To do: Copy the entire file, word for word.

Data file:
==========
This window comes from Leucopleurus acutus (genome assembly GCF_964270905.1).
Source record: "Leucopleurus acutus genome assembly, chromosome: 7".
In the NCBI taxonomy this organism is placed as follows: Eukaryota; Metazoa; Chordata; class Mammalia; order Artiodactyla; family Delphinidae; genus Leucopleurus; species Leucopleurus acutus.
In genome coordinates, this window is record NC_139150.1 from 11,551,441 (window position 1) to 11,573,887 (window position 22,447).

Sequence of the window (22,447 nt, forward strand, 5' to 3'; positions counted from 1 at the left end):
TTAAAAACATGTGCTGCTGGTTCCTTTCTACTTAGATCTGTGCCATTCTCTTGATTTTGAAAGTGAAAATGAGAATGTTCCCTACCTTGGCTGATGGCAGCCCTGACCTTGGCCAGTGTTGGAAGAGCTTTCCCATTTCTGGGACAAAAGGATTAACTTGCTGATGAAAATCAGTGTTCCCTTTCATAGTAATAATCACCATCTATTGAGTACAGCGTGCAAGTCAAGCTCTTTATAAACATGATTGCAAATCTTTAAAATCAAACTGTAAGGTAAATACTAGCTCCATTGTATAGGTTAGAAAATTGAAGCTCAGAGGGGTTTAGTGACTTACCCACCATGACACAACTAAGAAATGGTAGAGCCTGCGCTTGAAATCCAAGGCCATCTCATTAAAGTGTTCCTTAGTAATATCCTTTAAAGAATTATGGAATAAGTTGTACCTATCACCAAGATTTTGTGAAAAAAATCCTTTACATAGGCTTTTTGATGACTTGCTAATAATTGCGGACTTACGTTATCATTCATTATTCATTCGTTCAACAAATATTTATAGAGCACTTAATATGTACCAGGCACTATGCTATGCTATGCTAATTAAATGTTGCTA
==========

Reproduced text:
This window comes from Leucopleurus acutus (genome assembly GCF_964270905.1).
Source record: "Leucopleurus acutus genome assembly, chromosome: 7".
In the NCBI taxonomy this organism is placed as follows: Eukaryota; Metazoa; Chordata; class Mammalia; order Artiodactyla; family Delphinidae; genus Leucopleurus; species Leucopleurus acutus.
In genome coordinates, this window is record NC_139150.1 from 11,551,441 (window position 1) to 11,573,887 (window position 22,447).

Sequence of the window (22,447 nt, forward strand, 5' to 3'; positions counted from 1 at the left end):
TTAAAAACATGTGCTGCTGGTTCCTTTCTACTTAGATCTGTGCCATTCTCTTGATTTTGAAAGTGAAAATGAGAATGTTCCCTACCTTGGCTGATGGCAGCCCTGACCTTGGCCAGTGTTGGAAGAGCTTTCCCATTTCTGGGACAAAAGGATTAACTTGCTGATGAAAATCAGTGTTCCCTTTCATAGTAATAATCACCATCTATTGAGTACAGCGTGCAAGTCAAGCTCTTTATAAACATGATTGCAAATCTTTAAAATCAAACTGTAAGGTAAATACTAGCTCCATTGTATAGGTTAGAAAATTGAAGCTCAGAGGGGTTTAGTGACTTACCCACCATGACACAACTAAGAAATGGTAGAGCCTGCGCTTGAAATCCAAGGCCATCTCATTAAAGTGTTCCTTAGTAATATCCTTTAAAGAATTATGGAATAAGTTGTACCTATCACCAAGATTTTGTGAAAAAAATCCTTTACATAGGCTTTTTGATGACTTGCTAATAATTGCGGACTTACGTTATCATTCATTATTCATTCGTTCAACAAATATTTATAGAGCACTTAATATGTACCAGGCACTATGCTATGCTATGCTAATTAAATGTTGCTA